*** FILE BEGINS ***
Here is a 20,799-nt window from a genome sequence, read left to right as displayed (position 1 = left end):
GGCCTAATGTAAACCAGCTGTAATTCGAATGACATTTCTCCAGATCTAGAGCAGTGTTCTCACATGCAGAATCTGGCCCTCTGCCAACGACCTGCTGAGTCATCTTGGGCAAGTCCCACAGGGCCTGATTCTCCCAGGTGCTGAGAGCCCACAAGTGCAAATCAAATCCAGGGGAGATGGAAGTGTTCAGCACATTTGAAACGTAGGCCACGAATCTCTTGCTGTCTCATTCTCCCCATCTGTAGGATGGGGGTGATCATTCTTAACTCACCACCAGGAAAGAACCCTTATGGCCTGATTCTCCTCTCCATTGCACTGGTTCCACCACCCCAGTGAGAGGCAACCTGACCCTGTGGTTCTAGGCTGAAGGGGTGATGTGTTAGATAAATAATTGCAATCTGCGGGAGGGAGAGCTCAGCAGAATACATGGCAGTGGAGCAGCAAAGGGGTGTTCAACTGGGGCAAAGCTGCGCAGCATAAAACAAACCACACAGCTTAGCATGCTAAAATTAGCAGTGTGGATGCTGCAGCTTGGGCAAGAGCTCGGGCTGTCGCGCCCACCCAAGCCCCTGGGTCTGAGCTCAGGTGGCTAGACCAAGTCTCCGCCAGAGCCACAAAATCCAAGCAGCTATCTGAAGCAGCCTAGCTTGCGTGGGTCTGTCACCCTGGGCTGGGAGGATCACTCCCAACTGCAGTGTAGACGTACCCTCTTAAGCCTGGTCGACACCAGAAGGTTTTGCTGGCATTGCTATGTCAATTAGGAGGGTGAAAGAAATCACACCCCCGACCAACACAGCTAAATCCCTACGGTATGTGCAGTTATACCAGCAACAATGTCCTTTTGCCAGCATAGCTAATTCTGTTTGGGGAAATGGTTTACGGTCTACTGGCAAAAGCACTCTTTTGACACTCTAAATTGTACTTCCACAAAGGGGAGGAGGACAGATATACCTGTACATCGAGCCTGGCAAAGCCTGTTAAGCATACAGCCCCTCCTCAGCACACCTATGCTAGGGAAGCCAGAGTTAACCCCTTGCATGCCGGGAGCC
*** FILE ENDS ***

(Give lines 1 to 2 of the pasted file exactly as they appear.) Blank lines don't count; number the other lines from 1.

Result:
Here is a 20,799-nt window from a genome sequence, read left to right as displayed (position 1 = left end):
GGCCTAATGTAAACCAGCTGTAATTCGAATGACATTTCTCCAGATCTAGAGCAGTGTTCTCACATGCAGAATCTGGCCCTCTGCCAACGACCTGCTGAGTCATCTTGGGCAAGTCCCACAGGGCCTGATTCTCCCAGGTGCTGAGAGCCCACAAGTGCAAATCAAATCCAGGGGAGATGGAAGTGTTCAGCACATTTGAAACGTAGGCCACGAATCTCTTGCTGTCTCATTCTCCCCATCTGTAGGATGGGGGTGATCATTCTTAACTCACCACCAGGAAAGAACCCTTATGGCCTGATTCTCCTCTCCATTGCACTGGTTCCACCACCCCAGTGAGAGGCAACCTGACCCTGTGGTTCTAGGCTGAAGGGGTGATGTGTTAGATAAATAATTGCAATCTGCGGGAGGGAGAGCTCAGCAGAATACATGGCAGTGGAGCAGCAAAGGGGTGTTCAACTGGGGCAAAGCTGCGCAGCATAAAACAAACCACACAGCTTAGCATGCTAAAATTAGCAGTGTGGATGCTGCAGCTTGGGCAAGAGCTCGGGCTGTCGCGCCCACCCAAGCCCCTGGGTCTGAGCTCAGGTGGCTAGACCAAGTCTCCGCCAGAGCCACAAAATCCAAGCAGCTATCTGAAGCAGCCTAGCTTGCGTGGGTCTGTCACCCTGGGCTGGGAGGATCACTCCCAACTGCAGTGTAGACGTACCCTCTTAAGCCTGGTCGACACCAGAAGGTTTTGCTGGCATTGCTATGTCAATTAGGAGGGTGAAAGAAATCACACCCCCGACCAACACAGCTAAATCCCTACGGTATGTGCAGTTATACCAGCAACAATGTCCTTTTGCCAGCATAGCTAATTCTGTTTGGGGAAATGGTTTACGGTCTACTGGCAAAAGCACTCTTTTGACACTCTAAATTGTACTTCCACAAAGGGGAGGAGGACAGATATACCTGTACATCGAGCCTGGCAAAGCCTGTTAAGCATACAGCCCCTCCTCAGCACACCTATGCTAGGGAAGCCAGAGTTAACCCCTTGCATGCCGGGAGCC